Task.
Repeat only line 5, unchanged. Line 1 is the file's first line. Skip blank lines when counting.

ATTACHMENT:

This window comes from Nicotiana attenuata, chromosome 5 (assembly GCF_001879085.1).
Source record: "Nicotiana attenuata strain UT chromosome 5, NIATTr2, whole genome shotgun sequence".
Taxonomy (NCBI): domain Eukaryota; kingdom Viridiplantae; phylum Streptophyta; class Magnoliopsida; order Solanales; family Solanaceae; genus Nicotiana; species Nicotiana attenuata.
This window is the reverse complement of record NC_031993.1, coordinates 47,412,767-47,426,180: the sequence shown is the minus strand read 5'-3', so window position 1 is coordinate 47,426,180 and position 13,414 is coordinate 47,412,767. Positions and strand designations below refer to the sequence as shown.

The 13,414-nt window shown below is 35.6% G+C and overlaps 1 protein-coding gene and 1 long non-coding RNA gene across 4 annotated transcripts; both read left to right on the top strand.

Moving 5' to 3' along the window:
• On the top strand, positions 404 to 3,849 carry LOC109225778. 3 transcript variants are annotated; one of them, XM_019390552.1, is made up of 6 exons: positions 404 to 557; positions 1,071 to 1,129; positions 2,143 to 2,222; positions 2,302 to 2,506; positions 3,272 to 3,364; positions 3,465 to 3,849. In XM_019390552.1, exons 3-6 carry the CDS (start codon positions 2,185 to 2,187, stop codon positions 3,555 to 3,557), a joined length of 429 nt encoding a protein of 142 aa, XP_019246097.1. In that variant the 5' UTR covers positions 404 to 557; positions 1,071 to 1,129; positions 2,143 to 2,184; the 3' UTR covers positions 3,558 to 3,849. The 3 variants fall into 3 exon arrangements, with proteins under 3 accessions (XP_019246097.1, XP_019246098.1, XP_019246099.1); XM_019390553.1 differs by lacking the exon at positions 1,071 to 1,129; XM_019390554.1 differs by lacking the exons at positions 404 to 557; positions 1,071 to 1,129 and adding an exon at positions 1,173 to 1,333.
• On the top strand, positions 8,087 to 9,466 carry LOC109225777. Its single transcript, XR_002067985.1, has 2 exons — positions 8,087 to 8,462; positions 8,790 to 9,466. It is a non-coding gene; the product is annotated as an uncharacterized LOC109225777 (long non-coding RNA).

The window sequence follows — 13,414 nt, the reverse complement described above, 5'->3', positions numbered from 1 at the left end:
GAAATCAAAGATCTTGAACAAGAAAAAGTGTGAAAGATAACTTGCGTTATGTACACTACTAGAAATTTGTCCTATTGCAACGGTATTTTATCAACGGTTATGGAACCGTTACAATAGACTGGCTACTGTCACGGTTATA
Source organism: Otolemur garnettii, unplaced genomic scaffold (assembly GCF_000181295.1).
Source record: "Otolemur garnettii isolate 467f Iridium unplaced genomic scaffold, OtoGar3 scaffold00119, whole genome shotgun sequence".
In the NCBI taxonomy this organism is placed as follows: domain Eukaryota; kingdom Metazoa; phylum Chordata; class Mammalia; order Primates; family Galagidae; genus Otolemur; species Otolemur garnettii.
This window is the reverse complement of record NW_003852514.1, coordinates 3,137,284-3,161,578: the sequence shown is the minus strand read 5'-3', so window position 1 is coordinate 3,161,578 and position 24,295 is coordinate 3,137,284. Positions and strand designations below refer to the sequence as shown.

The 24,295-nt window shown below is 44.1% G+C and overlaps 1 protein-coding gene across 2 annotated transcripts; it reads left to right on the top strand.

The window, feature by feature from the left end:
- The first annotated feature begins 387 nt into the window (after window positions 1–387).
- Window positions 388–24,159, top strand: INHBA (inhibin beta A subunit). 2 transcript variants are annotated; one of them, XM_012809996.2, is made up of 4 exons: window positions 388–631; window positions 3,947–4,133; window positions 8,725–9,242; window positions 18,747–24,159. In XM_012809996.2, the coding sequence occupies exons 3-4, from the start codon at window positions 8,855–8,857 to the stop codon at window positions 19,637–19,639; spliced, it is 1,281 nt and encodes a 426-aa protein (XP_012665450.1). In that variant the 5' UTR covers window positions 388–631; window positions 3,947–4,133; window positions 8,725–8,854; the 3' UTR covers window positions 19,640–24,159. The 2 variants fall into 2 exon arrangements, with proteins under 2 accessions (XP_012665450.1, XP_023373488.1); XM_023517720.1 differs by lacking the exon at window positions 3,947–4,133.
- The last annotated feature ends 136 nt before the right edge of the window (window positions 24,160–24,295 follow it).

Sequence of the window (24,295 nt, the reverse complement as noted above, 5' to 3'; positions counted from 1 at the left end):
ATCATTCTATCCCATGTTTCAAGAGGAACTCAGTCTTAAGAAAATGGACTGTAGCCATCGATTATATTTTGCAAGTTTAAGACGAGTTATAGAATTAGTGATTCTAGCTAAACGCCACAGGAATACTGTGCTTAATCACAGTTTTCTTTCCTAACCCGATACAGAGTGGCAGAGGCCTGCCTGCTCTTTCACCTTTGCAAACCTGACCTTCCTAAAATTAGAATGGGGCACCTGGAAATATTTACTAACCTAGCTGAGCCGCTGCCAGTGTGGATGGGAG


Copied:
The 13,414-nt window shown below is 35.6% G+C and overlaps 1 protein-coding gene and 1 long non-coding RNA gene across 4 annotated transcripts; both read left to right on the top strand.